The St. Louis Cardinals were due to have a clunker, riding an eight-game winning streak and the best record in the National League over the past month. I can’t complain about eight out of nine or about taking three of four games in a series.
Besides, after sleep walking through the first half of their contest Thursday, St. Louis managed to get up the floor and rally later in the game to make things very interesting. They were one hit — or one fewer error — away from coming back to win.
While you can’t win them all, maybe a positive is that it should be a lesson learned. The circumstances of the game ought to give the Birds a little bit of pause, especially with major roster decisions to be made in the near future.
The Redbirds took a step backwards in offense, defense and pitching in their Thursday loss, all at the same time. Why? Was it a coincidence that all those things fell apart in one night? Or was it because the Birds, who have been getting some excellent work from their starting hurlers, went back to Luke Weaver, their weakest rotation member. The 6-11 hurler with a 4.67 earned run average has decent stuff. But he slows the pace of the game and seemed to take the home team out of its groove. It was obvious he put the defense back on its heels with glacier-slow innings.
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Early in the game, down 2-0 with the bases loaded and only one out, Weaver seemed on the verge of being knocked out of the game. He managed to wiggle off the hook with no further damage. But it seemed like Weaver’s struggles took his teammates out of their winning mindset. St. Louis has been playing much better defensively of late. But on Thursday they made three errors and seemed lifeless.
This isn’t to say that Weaver ought to be put on the waiver wire. He’s got a lot of talent and may have a very bright future ahead. But the Cardinals, who underachieved through the middle of July, found lightning in a bottle with the new roster additions that came up at about the time former manager Mike Matheny was fired. Why mess with a winning streak? Weaver has obviously been the weak link in the rotation for quite a while. The team kept its winning streak alive when the young hurler was skipped his last scheduled turn because of an injury.
Weaver has made it through four innings or less in three of his last five starts. He has a wins over replacement figure of (in the voice of Animal House’s Dean Wormer) zero-point-zero. So, how can the Cardinals justify sending him back out to the mound in five days when there are so many better options on the roster?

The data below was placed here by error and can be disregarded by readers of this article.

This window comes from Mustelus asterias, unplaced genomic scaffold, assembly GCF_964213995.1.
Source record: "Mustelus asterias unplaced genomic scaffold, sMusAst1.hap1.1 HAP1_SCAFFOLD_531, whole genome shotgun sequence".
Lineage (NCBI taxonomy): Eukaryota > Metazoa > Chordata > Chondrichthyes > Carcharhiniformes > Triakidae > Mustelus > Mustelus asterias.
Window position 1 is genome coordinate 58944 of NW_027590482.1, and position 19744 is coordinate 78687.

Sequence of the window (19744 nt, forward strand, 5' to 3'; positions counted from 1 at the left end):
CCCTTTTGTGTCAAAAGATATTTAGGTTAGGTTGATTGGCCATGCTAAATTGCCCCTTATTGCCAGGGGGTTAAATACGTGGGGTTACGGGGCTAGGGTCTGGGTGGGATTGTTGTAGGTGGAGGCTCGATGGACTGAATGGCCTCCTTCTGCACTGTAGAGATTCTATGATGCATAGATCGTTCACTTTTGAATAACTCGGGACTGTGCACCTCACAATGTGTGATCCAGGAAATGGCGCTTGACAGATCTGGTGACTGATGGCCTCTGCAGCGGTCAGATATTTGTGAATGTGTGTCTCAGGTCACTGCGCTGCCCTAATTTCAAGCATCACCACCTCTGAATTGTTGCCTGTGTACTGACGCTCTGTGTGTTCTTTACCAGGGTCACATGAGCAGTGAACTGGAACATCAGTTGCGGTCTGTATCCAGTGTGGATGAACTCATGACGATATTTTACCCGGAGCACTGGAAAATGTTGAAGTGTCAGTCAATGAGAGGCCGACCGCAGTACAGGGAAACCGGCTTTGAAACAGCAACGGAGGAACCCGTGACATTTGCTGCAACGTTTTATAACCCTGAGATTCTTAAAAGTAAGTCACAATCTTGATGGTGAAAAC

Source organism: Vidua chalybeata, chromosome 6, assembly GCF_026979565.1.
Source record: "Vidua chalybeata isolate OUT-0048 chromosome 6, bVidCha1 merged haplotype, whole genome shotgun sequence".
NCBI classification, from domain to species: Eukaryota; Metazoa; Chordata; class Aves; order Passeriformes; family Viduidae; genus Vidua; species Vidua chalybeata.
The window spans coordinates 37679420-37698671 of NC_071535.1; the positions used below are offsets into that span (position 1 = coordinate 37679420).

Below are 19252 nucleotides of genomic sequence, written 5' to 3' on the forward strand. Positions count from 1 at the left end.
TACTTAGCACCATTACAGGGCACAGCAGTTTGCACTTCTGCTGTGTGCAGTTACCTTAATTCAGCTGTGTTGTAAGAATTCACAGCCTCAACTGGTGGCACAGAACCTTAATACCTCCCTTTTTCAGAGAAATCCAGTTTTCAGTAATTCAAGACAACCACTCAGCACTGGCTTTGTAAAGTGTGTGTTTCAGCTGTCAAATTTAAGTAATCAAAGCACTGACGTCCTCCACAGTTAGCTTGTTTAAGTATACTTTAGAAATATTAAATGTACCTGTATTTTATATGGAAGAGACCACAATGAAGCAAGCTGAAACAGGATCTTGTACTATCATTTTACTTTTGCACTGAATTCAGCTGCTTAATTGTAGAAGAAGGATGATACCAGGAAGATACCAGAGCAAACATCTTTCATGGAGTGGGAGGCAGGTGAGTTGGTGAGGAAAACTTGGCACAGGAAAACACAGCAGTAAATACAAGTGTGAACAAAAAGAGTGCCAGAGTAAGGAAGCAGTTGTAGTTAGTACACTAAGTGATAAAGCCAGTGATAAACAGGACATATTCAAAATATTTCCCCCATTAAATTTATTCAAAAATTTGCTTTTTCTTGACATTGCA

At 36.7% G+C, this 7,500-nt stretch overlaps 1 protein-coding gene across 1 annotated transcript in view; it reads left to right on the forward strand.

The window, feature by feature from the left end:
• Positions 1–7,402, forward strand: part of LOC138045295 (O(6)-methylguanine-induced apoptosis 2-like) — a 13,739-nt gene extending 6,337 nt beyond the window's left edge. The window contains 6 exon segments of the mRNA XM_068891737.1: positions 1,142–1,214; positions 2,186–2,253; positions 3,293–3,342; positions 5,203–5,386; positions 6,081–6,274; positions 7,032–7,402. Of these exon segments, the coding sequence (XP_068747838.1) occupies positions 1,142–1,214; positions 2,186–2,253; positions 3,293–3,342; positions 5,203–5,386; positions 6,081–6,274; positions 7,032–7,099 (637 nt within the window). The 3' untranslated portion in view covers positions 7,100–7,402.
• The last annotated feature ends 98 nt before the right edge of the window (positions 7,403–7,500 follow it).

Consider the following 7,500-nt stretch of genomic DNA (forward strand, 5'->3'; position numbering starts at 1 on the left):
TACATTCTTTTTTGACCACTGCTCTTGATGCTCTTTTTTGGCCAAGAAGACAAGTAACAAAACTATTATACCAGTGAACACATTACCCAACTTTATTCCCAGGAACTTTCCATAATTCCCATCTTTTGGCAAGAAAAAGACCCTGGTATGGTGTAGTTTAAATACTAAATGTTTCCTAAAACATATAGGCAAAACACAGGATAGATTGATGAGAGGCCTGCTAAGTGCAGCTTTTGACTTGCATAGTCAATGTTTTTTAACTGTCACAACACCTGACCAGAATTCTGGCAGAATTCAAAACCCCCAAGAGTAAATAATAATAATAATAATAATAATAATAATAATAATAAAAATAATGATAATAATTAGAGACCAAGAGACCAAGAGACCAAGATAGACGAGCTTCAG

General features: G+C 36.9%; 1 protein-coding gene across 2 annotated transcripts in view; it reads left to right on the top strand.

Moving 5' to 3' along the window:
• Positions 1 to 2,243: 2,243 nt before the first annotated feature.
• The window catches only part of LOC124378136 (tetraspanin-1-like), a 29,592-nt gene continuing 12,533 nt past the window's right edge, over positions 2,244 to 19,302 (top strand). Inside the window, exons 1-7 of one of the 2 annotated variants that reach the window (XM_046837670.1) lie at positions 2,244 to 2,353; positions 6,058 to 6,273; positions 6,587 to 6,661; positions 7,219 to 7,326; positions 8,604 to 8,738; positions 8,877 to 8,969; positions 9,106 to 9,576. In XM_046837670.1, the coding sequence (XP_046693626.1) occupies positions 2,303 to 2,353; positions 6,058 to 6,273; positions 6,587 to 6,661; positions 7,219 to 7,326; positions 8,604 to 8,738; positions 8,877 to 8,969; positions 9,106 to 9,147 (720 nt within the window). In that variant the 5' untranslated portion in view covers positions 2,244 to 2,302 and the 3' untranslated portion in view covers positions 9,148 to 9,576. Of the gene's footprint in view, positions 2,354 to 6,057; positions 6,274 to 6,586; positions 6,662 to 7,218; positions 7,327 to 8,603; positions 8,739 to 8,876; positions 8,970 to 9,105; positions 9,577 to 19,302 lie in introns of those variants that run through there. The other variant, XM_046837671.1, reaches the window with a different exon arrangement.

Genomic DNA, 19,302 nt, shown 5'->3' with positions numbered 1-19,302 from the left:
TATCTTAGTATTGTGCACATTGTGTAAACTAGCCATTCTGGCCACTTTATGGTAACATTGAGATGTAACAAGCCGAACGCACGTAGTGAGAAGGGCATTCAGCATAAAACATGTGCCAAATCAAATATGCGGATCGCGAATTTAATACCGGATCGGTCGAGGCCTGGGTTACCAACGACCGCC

And that brings me to my point about being careful in the near future. In addition to returning Weaver to the rotation, the Cardinals sent Chasen Shreve and his 1.69 earned run average to Class AAA Memphis in exchange for bringing Brett Cecil and his 5.70 ERA off the disabled list. Beloved and legendary Redbirds pitcher Adam Wainwright has been sidelined almost all season. But, while he deserves a chance for a victory lap and a bow, can the Cardinals afford to take one of their successful young hurlers off the roster to make room for a questionable Wainwright?
Also returning soon are John Brebbia, Michael Wacha and Carlos Martinez. Do the Birds owe them their roles back? Or do they stick with the hot hands? Remember, the Cardinals were a .500 team — even under new interim manager Mike Shildt — until struggling right fielder Dexter Fowler’s season ended with an injury.
The Cardinals ought to resist the urge to rush players who weren’t cutting it earlier this season back into the lineup. Not only are the guys who have been winning the past couple of weeks hot right now, many of them are going to be the core of the team in 2019 and beyond. So, don’t delay their development out of a false sense of loyalty to guys who aren’t going to be here next year.
The Birds have been miserable to watch most of this season. But lately, they’re playing fun, Cardinals style baseball. I hope they don’t let that go. And interim manager Mike Shildt ought to make sure this team keeps up what was working if he wants to hang on to his job permanently.